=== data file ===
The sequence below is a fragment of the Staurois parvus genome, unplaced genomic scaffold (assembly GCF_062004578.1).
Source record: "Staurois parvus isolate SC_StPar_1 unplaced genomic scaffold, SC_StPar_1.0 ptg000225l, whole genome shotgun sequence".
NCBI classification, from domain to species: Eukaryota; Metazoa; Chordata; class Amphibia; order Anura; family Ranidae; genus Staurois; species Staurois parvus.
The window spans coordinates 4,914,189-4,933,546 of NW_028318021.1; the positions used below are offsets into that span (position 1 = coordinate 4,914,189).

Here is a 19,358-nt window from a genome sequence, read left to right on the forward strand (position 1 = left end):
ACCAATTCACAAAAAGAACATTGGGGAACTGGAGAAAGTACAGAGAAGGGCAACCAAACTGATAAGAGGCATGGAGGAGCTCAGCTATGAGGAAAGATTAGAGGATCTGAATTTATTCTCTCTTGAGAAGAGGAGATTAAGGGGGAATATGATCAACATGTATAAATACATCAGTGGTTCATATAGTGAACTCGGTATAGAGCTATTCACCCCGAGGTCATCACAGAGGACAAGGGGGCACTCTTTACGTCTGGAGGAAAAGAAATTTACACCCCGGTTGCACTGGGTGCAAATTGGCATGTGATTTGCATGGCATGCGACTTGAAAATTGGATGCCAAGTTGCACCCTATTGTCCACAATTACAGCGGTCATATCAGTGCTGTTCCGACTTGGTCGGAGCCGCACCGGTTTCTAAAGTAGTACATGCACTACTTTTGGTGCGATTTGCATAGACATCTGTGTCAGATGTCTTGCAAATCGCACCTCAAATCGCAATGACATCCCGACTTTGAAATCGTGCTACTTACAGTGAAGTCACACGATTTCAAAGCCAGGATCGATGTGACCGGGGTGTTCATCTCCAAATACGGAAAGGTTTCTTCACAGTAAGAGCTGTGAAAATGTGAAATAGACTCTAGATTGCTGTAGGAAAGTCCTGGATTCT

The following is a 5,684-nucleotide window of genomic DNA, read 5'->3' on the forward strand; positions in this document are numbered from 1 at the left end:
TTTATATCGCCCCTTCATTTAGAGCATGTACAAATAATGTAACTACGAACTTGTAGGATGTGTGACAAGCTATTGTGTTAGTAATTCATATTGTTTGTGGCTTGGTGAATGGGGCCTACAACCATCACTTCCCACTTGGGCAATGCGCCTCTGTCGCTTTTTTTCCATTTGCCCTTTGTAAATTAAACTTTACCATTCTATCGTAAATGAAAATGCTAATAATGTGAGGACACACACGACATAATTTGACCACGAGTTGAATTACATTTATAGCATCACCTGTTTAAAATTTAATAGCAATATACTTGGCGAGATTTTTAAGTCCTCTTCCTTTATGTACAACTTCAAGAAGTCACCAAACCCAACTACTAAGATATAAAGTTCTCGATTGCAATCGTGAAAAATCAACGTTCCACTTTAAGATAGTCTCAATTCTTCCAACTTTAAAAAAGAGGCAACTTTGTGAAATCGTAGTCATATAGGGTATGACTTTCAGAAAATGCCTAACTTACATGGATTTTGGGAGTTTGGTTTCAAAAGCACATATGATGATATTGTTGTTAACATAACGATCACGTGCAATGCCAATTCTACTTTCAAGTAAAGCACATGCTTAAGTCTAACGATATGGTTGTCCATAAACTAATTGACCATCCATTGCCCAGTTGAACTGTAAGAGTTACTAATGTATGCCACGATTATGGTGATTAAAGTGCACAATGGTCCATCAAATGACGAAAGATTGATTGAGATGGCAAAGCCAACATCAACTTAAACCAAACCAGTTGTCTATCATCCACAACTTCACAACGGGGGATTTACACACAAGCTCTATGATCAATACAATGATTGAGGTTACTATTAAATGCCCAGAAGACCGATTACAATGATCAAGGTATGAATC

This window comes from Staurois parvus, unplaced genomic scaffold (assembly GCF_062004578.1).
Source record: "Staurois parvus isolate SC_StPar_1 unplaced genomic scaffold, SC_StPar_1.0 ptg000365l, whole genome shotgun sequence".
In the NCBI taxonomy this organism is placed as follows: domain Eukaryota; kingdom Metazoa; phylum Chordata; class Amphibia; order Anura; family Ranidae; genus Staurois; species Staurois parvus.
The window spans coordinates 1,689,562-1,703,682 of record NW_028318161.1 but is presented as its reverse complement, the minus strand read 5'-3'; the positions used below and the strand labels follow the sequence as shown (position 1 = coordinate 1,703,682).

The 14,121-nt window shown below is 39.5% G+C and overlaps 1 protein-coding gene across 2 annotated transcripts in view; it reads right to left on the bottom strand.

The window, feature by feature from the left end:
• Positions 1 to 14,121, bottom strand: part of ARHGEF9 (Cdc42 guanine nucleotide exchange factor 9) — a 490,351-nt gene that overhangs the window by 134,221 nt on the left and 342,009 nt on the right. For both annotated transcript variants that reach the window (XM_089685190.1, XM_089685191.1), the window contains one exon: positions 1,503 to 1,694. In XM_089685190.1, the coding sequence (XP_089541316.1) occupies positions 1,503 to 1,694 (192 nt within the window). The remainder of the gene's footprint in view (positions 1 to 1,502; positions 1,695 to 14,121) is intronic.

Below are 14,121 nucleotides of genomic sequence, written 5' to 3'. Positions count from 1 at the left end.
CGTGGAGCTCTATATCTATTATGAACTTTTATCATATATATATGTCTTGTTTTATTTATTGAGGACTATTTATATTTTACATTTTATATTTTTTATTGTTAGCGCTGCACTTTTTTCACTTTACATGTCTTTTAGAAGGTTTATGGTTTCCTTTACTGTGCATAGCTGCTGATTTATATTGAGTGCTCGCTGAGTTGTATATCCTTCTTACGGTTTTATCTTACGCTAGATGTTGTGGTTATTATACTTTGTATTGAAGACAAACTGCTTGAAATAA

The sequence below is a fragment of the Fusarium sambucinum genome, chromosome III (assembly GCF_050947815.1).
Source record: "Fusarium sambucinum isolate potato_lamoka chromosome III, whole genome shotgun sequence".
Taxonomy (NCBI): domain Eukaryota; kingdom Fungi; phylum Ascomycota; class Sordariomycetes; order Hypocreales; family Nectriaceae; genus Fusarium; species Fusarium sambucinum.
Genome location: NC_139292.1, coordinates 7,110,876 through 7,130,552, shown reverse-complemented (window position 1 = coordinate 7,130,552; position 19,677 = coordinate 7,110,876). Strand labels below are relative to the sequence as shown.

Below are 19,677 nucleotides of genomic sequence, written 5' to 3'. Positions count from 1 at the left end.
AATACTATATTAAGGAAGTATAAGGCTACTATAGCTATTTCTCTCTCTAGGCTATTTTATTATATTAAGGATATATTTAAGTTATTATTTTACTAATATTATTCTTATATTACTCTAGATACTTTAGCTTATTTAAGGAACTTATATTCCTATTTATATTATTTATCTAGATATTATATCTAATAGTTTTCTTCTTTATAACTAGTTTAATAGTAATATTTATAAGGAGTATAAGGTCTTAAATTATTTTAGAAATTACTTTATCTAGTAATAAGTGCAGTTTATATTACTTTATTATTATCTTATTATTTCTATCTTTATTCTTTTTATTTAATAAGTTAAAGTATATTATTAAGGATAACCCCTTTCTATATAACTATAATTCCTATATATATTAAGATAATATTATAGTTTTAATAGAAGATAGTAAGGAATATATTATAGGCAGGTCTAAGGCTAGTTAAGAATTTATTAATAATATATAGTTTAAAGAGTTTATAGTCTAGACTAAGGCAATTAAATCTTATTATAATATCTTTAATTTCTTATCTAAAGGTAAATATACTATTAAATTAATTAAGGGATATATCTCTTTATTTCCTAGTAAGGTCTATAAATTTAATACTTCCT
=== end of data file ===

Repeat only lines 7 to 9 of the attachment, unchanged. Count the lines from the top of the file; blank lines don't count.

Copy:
The following is a 5,684-nucleotide window of genomic DNA, read 5'->3' on the forward strand; positions in this document are numbered from 1 at the left end:
TTTATATCGCCCCTTCATTTAGAGCATGTACAAATAATGTAACTACGAACTTGTAGGATGTGTGACAAGCTATTGTGTTAGTAATTCATATTGTTTGTGGCTTGGTGAATGGGGCCTACAACCATCACTTCCCACTTGGGCAATGCGCCTCTGTCGCTTTTTTTCCATTTGCCCTTTGTAAATTAAACTTTACCATTCTATCGTAAATGAAAATGCTAATAATGTGAGGACACACACGACATAATTTGACCACGAGTTGAATTACATTTATAGCATCACCTGTTTAAAATTTAATAGCAATATACTTGGCGAGATTTTTAAGTCCTCTTCCTTTATGTACAACTTCAAGAAGTCACCAAACCCAACTACTAAGATATAAAGTTCTCGATTGCAATCGTGAAAAATCAACGTTCCACTTTAAGATAGTCTCAATTCTTCCAACTTTAAAAAAGAGGCAACTTTGTGAAATCGTAGTCATATAGGGTATGACTTTCAGAAAATGCCTAACTTACATGGATTTTGGGAGTTTGGTTTCAAAAGCACATATGATGATATTGTTGTTAACATAACGATCACGTGCAATGCCAATTCTACTTTCAAGTAAAGCACATGCTTAAGTCTAACGATATGGTTGTCCATAAACTAATTGACCATCCATTGCCCAGTTGAACTGTAAGAGTTACTAATGTATGCCACGATTATGGTGATTAAAGTGCACAATGGTCCATCAAATGACGAAAGATTGATTGAGATGGCAAAGCCAACATCAACTTAAACCAAACCAGTTGTCTATCATCCACAACTTCACAACGGGGGATTTACACACAAGCTCTATGATCAATACAATGATTGAGGTTACTATTAAATGCCCAGAAGACCGATTACAATGATCAAGGTATGAATC

This window comes from Staurois parvus, unplaced genomic scaffold (assembly GCF_062004578.1).